The first time Carl tells me about ‘abducting’ his baby girl from his wife, I am shocked, ‘You did a cruel and terrible thing,’ I say.
In his defense, he says, ‘When I came home on leave from the army I found Anna alone, wailing, her soaked nappy hung down to her knees, she smelled of feces and the house looked a mess. I was angry and thought she was an unfit mother.’
‘When you whisked Anna off to your mother to be cared for was she willing to take care of a little baby?’ I ask inquisitively.
‘Not really but she felt she had no choice, I had to return to my unit in Belgium’ replies Carl.
‘Did your wife try to get her back?’ I then ask.
‘Yes, she sent a stack of awful letters to me, she constantly harassed my parents with telephone calls and went around to them trying to force open the locked gate of the little alley which leads to their front door. After about a year she just gave up,’ explains Carl.
‘I feel really sorry for her,’ I say.
He is silent.
Every day we meet after Carl has finished his studies at the ‘Poli’. We then hurry off go to a cafe which sells slices of bread spread over with dripping, each slice costs a penny and it’s the only thing we can afford. Next, we collect Anna from her all-day Kindergarten and the three of us stroll off to Kensington Park. The park has large expanses of grass dotted by deciduous trees. We arrive at the swings. Anna is happy to see this familiar and beloved place. The swings are her friends, she adores them. They have smooth wooded seats, long, slightly rusty chains and swing gently in the breeze. She is also fascinated by the Park keeper, she watches him closely as he picks up litter from the grass with a sharp, pointed stick and deposits it into the waste bins. She calls him, ‘Keeper Park.’
I sit on a bench. Carl pushes Anna. ‘Higher, higher,’ she squeals in delight. On rainy days instead of heading for the swings, we walk into the direction of the National Gallery. Anna wails in disappointment, sits down on the pavement and refuses to budge. Carl is irate, smacks her and pulls her along. In the National Gallery Anna is bored, but, it’s dry, warm and free.
I begin to sleep over at Carl’s parents’ house over the weekends. It becomes indubitably clear to me that Carl ‘has bitten off more than he can chew’. In his parents’ awkward, tall and narrow house there is a multitude of stairs, consequently one is endlessly climbing up or down them. Carl’s bedroom is on the fourth floor. His parents and Anna, have bedrooms on the third floor. At bedtime, they incessantly call out to him. His parents sometimes want him to empty their bedpans for there isn’t a toilet on their floor. Anna wants to be tucked up, a glass of water or some other excuse for attention. It plays havoc with our lovemaking and we often just give up! Carl resents being held responsible for anything, especially emotional responsibility. It all becomes too overwhelming for him and he craves his freedom.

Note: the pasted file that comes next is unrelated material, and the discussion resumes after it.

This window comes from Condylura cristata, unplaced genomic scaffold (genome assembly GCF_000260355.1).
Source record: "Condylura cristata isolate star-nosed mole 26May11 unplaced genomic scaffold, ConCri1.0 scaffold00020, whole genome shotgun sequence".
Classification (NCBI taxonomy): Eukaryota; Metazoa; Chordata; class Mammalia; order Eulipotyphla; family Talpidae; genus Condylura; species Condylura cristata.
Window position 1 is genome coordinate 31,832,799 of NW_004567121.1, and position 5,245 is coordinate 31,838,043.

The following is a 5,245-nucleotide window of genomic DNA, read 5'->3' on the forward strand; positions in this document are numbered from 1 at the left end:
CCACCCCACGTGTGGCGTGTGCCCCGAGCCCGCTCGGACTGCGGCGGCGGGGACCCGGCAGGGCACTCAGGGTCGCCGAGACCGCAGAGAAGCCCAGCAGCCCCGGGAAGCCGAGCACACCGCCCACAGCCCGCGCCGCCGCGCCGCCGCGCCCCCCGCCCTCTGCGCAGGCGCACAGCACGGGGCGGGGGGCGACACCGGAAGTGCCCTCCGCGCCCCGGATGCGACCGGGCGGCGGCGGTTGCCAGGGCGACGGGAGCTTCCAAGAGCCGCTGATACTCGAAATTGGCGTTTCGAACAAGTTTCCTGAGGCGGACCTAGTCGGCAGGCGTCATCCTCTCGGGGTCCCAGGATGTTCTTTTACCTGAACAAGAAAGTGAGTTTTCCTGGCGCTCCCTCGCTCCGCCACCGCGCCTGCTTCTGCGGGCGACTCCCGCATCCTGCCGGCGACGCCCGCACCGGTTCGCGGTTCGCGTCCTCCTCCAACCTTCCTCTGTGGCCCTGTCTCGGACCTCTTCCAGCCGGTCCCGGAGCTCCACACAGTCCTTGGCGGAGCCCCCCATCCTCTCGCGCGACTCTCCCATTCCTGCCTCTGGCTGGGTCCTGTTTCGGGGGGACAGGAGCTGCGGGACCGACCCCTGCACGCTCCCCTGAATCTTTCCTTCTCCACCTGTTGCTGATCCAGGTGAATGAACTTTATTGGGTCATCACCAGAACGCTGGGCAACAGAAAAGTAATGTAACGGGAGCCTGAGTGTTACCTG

As soon as Anna turns five years old he packs her off to a boarding school in order to be rid of her. To escape his parents, he rents a cheap ‘slum’ apartment with a chum of his from the army. Each floor has a communal bathroom and lavatory. On my visits, I am appalled at the state of complete squalor in their flat. It is furnished with a ramshackle assortment of old furniture. On a seedy, cabinet stands a little fish tank with dead, moldy fish floating on the surface of the filthy water. In the kitchen the sink is overflowing with dirty dishes, the draining board slimy, the walls grease splattered, cups of tea and coffee are littered about the place with growths of mold in them. On the kitchen’s wobbly table is a pile of old, filthy, greasy newspaper wrappings from the portions of fish and chips which they eat daily. In the bedroom, dirty clothes are scattered over the floor and I am shocked to see bed bugs creeping up the walls above their beds.
One day I arrive early. When I push the door open against some objects which litter the floor my nose wrinkles in disgust at the stench from within. I decide to surprise ‘the guys’ by cleaning up their place before they arrive. With gusto I rush around the flat picking up the litter from the floor and putting it into the waste bin, I throw away the newspaper wrappings from the kitchen table, make their beds, stack all the dirty clothes in a heap… as I am about to wash the dirty dishes the lads turn up… ‘What have you done to our place?’ demands Carl indignantly.
‘I wanted to please you by cleaning it up,’ I answer.
‘But we liked our mess,’ explodes Carl.
‘Yes, we liked our mess,’ echoes Paul his flatmate.
Upon seeing the kitchen table wiped clean Carl asks accusingly, ‘Where are our fish and chips wrapping?’
‘I threw them away, they were disgusting’ I answered stubbornly.
‘How could you? We liked the fish and chips wrappings,’ exclaims Carl in irritation.
‘Yes, we liked our fish and chips wrappings,’ repeats Paul.
I stand in stunned silence and think to myself, ‘ I love Carl very much but he is rather weird, how will he ever be able to bring Anna here to visit him? I wonder if she wouldn’t have been better off living with her mother?’
The author is paralyzed as the result of a car accident. She has two boys and six grandchildren. Lives in Jerusalem. The author has had forty short stories published in on-line publishers and anthologies.